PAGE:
AUTO_INCREMENT Handling in InnoDB

AUTO_INCREMENT Lock Modes

The innodb_autoinc_lock_mode system variable determines the lock mode when generating AUTO_INCREMENT values for XtraDB/InnoDB tables. These modes allow InnoDB to make significant performance optimizations in certain circumstances.

The innodb_autoinc_lock_mode system variable may be removed in a future release. See MDEV-19577 for more information.

Traditional Lock Mode

When innodb_autoinc_lock_mode is set to 0, InnoDB uses the traditional lock mode.

In this mode, InnoDB holds a table-level lock for all INSERT statements until the statement completes.

Consecutive Lock Mode

When innodb_autoinc_lock_mode is set to 1, InnoDB uses the consecutive lock mode.

In this mode, InnoDB holds a table-level lock for all bulk INSERT statements (such as LOAD DATA or INSERT ... SELECT) until the end of the statement. For simple INSERT statements, no table-level lock is held. Instead, a lightweight mutex is used which scales significantly better. This is the default setting.

Interleaved Lock Mode

When innodb_autoinc_lock_mode is set to 2, InnoDB uses the interleaved lock mode.

In this mode, InnoDB does not hold any table-level locks at all. This is the fastest and most scalable mode, but is not safe for statement-based replication.

Setting AUTO_INCREMENT Values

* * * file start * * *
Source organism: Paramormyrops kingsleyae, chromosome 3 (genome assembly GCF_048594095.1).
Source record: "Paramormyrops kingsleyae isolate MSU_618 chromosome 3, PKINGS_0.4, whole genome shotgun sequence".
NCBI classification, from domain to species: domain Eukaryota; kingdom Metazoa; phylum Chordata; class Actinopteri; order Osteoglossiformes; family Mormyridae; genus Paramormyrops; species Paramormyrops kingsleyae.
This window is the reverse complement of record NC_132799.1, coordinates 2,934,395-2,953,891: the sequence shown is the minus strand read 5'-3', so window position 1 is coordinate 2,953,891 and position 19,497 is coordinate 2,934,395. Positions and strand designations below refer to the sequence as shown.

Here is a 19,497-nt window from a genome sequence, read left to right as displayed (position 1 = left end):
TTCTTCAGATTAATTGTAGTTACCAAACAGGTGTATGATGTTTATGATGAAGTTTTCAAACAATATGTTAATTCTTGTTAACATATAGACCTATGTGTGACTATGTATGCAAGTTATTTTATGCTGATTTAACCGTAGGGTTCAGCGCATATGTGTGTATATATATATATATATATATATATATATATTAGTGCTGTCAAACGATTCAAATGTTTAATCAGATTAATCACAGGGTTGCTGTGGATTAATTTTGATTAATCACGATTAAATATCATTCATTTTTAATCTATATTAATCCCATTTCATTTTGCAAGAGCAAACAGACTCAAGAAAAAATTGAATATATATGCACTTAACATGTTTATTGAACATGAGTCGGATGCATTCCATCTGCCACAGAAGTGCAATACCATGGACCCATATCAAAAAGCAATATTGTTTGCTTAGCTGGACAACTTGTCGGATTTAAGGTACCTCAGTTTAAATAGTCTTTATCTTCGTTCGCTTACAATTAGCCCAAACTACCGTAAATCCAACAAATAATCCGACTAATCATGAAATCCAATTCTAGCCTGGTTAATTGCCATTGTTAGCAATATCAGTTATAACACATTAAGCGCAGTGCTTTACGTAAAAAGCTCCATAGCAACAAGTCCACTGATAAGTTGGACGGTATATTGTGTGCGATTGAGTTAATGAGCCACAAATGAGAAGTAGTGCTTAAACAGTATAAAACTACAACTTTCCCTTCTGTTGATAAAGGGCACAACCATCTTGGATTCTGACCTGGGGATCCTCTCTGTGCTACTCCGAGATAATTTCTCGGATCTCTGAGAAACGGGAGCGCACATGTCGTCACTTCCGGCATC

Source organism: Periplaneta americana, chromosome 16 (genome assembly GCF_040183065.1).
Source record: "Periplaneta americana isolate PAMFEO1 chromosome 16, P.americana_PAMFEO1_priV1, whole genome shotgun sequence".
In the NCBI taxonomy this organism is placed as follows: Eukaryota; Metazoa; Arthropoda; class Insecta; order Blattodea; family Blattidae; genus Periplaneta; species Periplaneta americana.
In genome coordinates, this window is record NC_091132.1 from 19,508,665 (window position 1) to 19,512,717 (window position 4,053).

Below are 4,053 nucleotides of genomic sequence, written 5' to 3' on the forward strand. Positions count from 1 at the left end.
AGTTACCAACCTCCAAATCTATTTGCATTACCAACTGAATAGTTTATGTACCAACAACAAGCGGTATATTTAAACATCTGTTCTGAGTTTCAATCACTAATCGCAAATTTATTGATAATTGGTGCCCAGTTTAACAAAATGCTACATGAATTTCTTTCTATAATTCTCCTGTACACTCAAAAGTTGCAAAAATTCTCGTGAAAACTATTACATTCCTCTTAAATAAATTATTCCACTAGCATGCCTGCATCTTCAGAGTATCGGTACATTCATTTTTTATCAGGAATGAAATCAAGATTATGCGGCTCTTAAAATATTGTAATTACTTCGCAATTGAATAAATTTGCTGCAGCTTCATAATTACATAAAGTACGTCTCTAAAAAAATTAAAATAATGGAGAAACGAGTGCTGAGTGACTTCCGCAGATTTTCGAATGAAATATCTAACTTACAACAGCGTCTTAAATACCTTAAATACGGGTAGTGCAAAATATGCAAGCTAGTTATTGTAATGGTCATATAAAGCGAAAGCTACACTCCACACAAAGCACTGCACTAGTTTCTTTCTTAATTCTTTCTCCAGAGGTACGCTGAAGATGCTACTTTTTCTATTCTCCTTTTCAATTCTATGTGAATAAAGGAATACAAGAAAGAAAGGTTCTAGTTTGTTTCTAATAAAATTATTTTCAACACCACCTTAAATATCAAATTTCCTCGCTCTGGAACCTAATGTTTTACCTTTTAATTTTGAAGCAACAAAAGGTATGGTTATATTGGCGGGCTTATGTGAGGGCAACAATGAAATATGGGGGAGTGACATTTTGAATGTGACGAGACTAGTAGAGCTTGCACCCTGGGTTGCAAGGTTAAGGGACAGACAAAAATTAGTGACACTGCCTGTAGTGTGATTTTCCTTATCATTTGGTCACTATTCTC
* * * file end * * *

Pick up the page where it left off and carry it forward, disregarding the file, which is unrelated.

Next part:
The AUTO_INCREMENT value for an InnoDB table can be set for a table by executing the ALTER TABLE statement and specifying the AUTO_INCREMENT table option. For example:

ALTER TABLE tab AUTO_INCREMENT=100;

However, in MariaDB 10.2.3 and before, InnoDB stores the table's AUTO_INCREMENT counter in memory. In these versions, when the server restarts, the counter is re-initialized to the highest value found in the table. This means that the above operation can be undone if the server is restarted before any rows are written to the table.

In MariaDB 10.2.4 and later, the AUTO_INCREMENT counter is persistent, so this restriction is no longer present. Persistent, however, does not mean transactional. Gaps may still occur in some cases, such as if a INSERT IGNORE statement fails, or if a user executes ROLLBACK or ROLLBACK TO SAVEPOINT.

For example:

CREATE TABLE t1 (pk INT AUTO_INCREMENT PRIMARY KEY, i INT, UNIQUE (i)) ENGINE=InnoDB;

INSERT INTO t1 (i) VALUES (1),(2),(3);
INSERT IGNORE INTO t1 (pk, i) VALUES (100,1);
Query OK, 0 rows affected, 1 warning (0.099 sec)

SELECT * FROM t1;
+----+------+
| pk | i    |
+----+------+
|  1 |    1 |
|  2 |    2 |
|  3 |    3 |
+----+------+

SHOW CREATE TABLE t1\G
*************************** 1. row ***************************
       Table: t1
Create Table: CREATE TABLE `t1` (
  `pk` int(11) NOT NULL AUTO_INCREMENT,
  `i` int(11) DEFAULT NULL,
  PRIMARY KEY (`pk`),
  UNIQUE KEY `i` (`i`)
) ENGINE=InnoDB AUTO_INCREMENT=4 DEFAULT CHARSET=latin1

If the server is restarted at this point, then the AUTO_INCREMENT counter will revert to 101, which is the persistent value set as part of the failed INSERT IGNORE.

# Restart server
SHOW CREATE TABLE t1\G
*************************** 1. row ***************************
       Table: t1
Create Table: CREATE TABLE `t1` (
  `pk` int(11) NOT NULL AUTO_INCREMENT,
  `i` int(11) DEFAULT NULL,
  PRIMARY KEY (`pk`),
  UNIQUE KEY `i` (`i`)
) ENGINE=InnoDB AUTO_INCREMENT=101 DEFAULT CHARSET=latin1

See Also

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